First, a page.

As you may recall in my column last week, I mentioned that Fr. Dan Thelen, associate pastor of St. Matthew’s and Holy Name Parishes in Wausau, would be coming to celebrate the weekend Masses November 26th-27th and speak about Eucharistic Adoration in his homily. I also explained a bit about what we, as Catholics, believe about the Eucharist – that it is truly the Body and Blood of Christ, truly the Real Presence of Christ with us.
This week, I would like to address the questions: What is Eucharistic Adoration, why do we have it, and what do we do in Adoration? Since we believe that Christ is truly present in the Eucharist, we give to the Eucharist the same adoration and devotion we would give to Jesus himself. As you know, at the end of Mass, the remaining consecrated bread is placed in the tabernacle. This is why it is appropriate for us to genuflect to the tabernacle when we come into church – because Christ is truly present there. At the beginning of a period of Adoration, when Christ in the Eucharistic Host (a.k.a., the Blessed Sacrament) is exposed (called “Exposition” or “Solemn Exposition”), the priest or deacon takes the Blessed Sacrament from the tabernacle and places it in the monstrance on the altar so that it is visible for everyone in the church. The monstrance is the, often elaborately decorated, gold vessel used to display the Blessed Sacrament. The word “monstrance” comes from the Latin verb “monstrare,” which means, “to expose.” It is also sometimes called an “ostensorium.”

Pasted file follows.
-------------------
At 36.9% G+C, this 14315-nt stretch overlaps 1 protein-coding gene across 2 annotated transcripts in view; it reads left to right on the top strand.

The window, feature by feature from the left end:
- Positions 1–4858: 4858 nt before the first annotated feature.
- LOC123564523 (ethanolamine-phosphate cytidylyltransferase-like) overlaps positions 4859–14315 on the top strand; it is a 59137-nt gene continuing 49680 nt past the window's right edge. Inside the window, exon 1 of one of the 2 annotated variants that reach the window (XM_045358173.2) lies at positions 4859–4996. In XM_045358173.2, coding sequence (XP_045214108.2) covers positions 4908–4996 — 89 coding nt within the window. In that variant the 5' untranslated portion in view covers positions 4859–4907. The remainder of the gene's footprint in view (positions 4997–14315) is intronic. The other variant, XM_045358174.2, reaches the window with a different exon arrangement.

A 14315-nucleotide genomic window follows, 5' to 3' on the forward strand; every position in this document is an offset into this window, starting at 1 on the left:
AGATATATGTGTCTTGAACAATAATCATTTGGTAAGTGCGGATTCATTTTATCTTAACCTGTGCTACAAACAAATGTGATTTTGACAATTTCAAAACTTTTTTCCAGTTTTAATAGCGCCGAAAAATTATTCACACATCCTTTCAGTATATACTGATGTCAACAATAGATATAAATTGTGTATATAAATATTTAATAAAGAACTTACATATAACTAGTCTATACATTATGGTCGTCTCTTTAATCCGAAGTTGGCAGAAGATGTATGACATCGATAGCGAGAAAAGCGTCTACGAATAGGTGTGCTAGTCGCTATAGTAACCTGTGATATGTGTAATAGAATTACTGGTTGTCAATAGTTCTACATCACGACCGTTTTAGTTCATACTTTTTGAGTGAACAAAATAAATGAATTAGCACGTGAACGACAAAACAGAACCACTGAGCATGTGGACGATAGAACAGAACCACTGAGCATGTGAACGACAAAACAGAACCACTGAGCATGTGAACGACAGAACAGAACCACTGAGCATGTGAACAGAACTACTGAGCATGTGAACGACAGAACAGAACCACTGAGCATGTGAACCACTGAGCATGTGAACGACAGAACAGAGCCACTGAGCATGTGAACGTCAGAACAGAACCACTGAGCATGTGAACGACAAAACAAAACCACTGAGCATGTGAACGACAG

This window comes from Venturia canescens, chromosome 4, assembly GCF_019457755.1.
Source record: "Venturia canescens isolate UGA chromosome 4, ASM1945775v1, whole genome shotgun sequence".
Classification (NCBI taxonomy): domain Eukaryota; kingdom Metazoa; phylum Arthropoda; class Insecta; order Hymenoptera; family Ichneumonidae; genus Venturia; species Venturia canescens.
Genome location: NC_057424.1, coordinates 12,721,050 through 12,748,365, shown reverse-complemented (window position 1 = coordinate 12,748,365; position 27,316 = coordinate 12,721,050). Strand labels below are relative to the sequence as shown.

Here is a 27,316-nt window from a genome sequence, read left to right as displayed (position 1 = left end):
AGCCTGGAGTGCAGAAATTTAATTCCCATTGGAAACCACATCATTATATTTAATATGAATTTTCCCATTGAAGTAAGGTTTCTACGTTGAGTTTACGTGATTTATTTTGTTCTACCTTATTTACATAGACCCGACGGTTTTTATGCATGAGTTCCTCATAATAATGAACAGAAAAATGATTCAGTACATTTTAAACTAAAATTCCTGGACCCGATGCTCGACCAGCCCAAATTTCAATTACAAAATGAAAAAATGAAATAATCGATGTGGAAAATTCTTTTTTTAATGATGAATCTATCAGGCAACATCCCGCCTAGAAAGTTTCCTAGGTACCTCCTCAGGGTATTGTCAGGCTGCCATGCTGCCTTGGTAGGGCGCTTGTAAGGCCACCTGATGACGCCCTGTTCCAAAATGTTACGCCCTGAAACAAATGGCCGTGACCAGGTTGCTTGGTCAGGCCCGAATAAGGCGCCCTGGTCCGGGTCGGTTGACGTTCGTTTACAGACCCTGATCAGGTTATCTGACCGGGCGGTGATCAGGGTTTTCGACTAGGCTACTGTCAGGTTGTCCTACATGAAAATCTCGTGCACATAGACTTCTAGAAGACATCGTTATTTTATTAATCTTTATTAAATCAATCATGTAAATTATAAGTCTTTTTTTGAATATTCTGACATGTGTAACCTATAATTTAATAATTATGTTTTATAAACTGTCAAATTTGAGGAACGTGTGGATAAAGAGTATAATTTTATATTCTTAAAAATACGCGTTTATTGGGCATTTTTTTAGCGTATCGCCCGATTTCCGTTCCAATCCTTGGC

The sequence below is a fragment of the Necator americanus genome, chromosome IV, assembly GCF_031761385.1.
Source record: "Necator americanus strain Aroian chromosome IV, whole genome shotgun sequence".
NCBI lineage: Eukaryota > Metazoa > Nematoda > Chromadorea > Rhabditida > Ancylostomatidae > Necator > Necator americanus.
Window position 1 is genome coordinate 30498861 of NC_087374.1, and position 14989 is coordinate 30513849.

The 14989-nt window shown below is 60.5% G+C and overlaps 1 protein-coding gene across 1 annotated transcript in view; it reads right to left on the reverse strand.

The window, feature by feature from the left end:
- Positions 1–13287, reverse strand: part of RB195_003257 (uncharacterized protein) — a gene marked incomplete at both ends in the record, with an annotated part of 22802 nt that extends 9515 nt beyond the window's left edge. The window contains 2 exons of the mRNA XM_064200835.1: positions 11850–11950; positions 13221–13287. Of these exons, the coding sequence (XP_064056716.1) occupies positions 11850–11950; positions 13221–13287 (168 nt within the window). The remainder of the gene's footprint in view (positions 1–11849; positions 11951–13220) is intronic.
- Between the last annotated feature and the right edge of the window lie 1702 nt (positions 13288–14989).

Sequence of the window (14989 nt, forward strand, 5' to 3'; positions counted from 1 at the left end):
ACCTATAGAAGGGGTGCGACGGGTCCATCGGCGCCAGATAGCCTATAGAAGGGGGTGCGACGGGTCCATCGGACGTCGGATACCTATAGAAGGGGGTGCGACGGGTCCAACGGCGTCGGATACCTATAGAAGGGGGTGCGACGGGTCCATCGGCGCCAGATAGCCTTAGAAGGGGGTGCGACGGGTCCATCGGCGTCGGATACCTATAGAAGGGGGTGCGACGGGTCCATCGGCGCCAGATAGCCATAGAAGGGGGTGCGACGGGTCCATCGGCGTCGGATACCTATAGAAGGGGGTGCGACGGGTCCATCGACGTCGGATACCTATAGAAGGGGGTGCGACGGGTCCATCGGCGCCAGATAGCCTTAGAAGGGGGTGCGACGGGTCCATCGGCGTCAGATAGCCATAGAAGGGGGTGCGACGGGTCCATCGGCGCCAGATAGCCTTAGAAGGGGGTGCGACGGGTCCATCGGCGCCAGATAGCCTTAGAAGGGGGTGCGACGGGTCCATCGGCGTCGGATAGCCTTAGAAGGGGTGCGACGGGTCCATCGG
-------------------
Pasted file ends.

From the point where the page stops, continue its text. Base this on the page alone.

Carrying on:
Often during a period of Adoration, usually at its conclusion, the priest or deacon will offer Benediction. The word “Benediction” simply means “blessing.” During Benediction, the priest or deacon picks up the monstrance containing the Blessed Sacrament and gives a blessing to those in the congregation by making the sign of the cross with the monstrance. Also, as a sign of reverence, the priest, when giving the blessing, does not touch the monstrance with his bare hands. He instead uses a wide band of cloth known as a humeral veil (coming from the Latin word “humera,” meaning “shoulders”), which covers his shoulders and extends down to his hands. Often, the rituals of Solemn Exposition and Benediction are accompanied with various hymns and prayers, as well as incense.
Eucharistic Adoration expresses our faith in the Real Presence of Jesus in the Eucharist. Simply being in the presence of the Lord in this way WILL have an effect on us! Jesus wants us to spend time with him and surrender ourselves to him. What one does during the time of Adoration is not rocket science. We can begin by simply praising God (silently, of course, unless there is no one else in the church), directing attention to him and away from ourselves. We can do this with our own words, or the help of the Psalms, a hymn, or any other prayer. It may be helpful at times to begin with something structured, such as the Rosary, the Divine Mercy Chaplet, or some kind of spiritual reading. In addition to the Bible, there are many great books in the back of St. Mary’s Church that can guide us in our time of Adoration. We also want to have sufficient time for quiet, allowing us to speak to Christ about whatever might be on our hearts, and to listen as he “speaks” to us. Be present with Him, even if it SEEMS that nothing is happening. St. Teresa of Calcutta (Mother Teresa) once said, “The time you spend with Jesus in the Blessed Sacrament is the best time that you will spend on earth. Each moment that you spend with Jesus will deepen your union with Him and make your soul everlastingly more glorious and beautiful in heaven, and will help bring about an everlasting peace on earth.”
Please consider stopping in for a few minutes, or an hour, or more, of Adoration at St. Mary’s on first Fridays from after the 8am Mass to 12 noon. If you have any questions, or would like to sign up for an hour, call Petrine Pongratz at 715-652-2421.